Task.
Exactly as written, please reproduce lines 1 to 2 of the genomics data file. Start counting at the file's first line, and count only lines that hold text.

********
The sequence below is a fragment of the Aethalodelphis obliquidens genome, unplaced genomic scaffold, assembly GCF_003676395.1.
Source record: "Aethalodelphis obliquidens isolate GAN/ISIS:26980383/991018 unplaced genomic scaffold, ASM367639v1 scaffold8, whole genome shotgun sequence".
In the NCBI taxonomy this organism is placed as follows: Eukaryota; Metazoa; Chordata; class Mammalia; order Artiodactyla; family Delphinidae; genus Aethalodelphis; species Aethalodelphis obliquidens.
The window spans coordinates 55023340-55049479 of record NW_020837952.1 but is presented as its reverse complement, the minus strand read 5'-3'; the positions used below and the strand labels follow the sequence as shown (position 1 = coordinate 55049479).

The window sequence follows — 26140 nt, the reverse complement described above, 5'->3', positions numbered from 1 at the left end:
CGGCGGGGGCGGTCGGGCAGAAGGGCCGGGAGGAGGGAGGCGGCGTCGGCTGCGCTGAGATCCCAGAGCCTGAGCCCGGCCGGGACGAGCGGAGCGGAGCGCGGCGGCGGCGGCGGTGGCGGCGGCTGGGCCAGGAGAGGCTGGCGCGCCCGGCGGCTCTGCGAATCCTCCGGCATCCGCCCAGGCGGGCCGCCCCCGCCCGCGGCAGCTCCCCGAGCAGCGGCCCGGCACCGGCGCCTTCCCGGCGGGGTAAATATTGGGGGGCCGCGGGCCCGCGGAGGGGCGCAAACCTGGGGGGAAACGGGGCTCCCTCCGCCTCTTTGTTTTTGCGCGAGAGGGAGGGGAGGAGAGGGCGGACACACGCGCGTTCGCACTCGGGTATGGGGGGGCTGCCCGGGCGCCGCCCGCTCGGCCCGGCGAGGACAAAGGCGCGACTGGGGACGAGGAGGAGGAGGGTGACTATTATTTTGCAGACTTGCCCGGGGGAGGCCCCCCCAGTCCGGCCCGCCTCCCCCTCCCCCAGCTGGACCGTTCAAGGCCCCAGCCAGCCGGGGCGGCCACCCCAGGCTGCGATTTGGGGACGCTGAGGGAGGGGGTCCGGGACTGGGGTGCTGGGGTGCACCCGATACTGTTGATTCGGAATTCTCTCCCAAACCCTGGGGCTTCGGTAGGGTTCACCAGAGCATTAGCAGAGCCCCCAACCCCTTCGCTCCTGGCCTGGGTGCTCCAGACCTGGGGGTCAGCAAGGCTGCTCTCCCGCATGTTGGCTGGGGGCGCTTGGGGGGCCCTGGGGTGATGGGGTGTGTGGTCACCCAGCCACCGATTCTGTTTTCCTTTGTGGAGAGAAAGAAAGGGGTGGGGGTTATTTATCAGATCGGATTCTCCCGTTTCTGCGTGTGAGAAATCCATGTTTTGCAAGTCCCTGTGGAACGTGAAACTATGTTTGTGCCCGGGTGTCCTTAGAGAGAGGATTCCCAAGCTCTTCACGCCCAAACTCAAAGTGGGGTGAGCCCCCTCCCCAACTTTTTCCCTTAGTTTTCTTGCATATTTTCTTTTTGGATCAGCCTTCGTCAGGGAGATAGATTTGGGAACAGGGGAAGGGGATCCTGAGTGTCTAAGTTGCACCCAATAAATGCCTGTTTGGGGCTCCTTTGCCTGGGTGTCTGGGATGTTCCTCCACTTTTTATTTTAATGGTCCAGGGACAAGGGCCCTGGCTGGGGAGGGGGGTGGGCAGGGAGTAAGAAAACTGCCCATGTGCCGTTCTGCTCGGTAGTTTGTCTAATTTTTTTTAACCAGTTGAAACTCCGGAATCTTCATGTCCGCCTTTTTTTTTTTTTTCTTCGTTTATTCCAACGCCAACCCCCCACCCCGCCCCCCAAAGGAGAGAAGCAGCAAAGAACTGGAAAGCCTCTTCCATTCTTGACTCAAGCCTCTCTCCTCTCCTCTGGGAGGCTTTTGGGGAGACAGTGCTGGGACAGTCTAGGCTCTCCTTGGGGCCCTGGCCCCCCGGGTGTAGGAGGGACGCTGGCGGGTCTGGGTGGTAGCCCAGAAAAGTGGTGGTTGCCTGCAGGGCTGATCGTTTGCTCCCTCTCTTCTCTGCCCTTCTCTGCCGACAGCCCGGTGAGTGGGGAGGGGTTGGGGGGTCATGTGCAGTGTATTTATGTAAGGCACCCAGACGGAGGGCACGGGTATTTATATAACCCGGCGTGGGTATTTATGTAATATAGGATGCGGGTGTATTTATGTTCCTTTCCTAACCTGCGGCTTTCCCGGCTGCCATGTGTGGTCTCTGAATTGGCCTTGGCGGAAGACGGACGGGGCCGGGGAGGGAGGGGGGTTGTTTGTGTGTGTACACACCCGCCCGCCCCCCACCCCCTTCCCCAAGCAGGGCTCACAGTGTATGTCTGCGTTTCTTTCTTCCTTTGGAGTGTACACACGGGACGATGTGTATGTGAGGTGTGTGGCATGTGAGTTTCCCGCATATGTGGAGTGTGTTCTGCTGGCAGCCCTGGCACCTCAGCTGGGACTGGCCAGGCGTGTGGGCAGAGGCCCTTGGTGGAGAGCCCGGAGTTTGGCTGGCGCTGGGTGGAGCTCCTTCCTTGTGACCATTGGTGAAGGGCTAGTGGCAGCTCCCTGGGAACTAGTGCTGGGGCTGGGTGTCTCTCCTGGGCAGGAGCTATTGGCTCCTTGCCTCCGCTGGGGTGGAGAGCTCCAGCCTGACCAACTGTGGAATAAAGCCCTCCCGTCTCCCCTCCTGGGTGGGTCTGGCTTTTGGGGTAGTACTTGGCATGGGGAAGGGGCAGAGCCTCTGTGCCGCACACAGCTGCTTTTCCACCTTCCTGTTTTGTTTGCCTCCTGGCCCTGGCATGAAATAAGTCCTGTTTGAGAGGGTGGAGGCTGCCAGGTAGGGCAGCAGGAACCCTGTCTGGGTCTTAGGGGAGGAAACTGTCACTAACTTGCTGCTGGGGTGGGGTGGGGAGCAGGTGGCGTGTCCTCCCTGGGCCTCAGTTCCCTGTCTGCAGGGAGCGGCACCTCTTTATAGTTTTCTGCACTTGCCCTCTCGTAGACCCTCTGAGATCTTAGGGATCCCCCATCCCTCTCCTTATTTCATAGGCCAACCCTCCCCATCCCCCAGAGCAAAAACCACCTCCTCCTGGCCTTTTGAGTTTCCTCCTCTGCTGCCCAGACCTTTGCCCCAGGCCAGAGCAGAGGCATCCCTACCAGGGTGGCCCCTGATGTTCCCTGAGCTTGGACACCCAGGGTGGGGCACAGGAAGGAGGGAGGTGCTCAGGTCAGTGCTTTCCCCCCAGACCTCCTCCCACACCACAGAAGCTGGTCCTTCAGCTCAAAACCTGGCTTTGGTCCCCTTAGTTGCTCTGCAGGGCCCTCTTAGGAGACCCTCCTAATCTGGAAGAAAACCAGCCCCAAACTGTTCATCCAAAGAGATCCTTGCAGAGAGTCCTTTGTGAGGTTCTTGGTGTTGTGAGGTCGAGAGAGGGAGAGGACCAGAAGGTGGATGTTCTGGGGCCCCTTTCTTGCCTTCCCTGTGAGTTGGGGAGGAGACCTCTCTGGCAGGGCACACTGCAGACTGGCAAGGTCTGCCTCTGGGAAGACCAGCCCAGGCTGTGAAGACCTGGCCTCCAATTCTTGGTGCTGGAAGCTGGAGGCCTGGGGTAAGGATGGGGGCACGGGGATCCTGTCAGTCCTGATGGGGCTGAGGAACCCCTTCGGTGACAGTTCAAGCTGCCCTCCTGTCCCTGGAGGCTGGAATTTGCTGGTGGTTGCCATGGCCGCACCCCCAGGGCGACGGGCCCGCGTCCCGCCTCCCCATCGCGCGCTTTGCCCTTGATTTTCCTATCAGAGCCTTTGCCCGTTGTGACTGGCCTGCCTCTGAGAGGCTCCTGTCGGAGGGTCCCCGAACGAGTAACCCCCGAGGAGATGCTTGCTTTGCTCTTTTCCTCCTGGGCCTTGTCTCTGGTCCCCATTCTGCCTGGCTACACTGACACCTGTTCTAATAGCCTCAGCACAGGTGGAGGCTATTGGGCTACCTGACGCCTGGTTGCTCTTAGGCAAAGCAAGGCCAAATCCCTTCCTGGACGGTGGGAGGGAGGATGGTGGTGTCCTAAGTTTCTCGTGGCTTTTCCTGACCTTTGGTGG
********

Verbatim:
The sequence below is a fragment of the Aethalodelphis obliquidens genome, unplaced genomic scaffold, assembly GCF_003676395.1.
Source record: "Aethalodelphis obliquidens isolate GAN/ISIS:26980383/991018 unplaced genomic scaffold, ASM367639v1 scaffold8, whole genome shotgun sequence".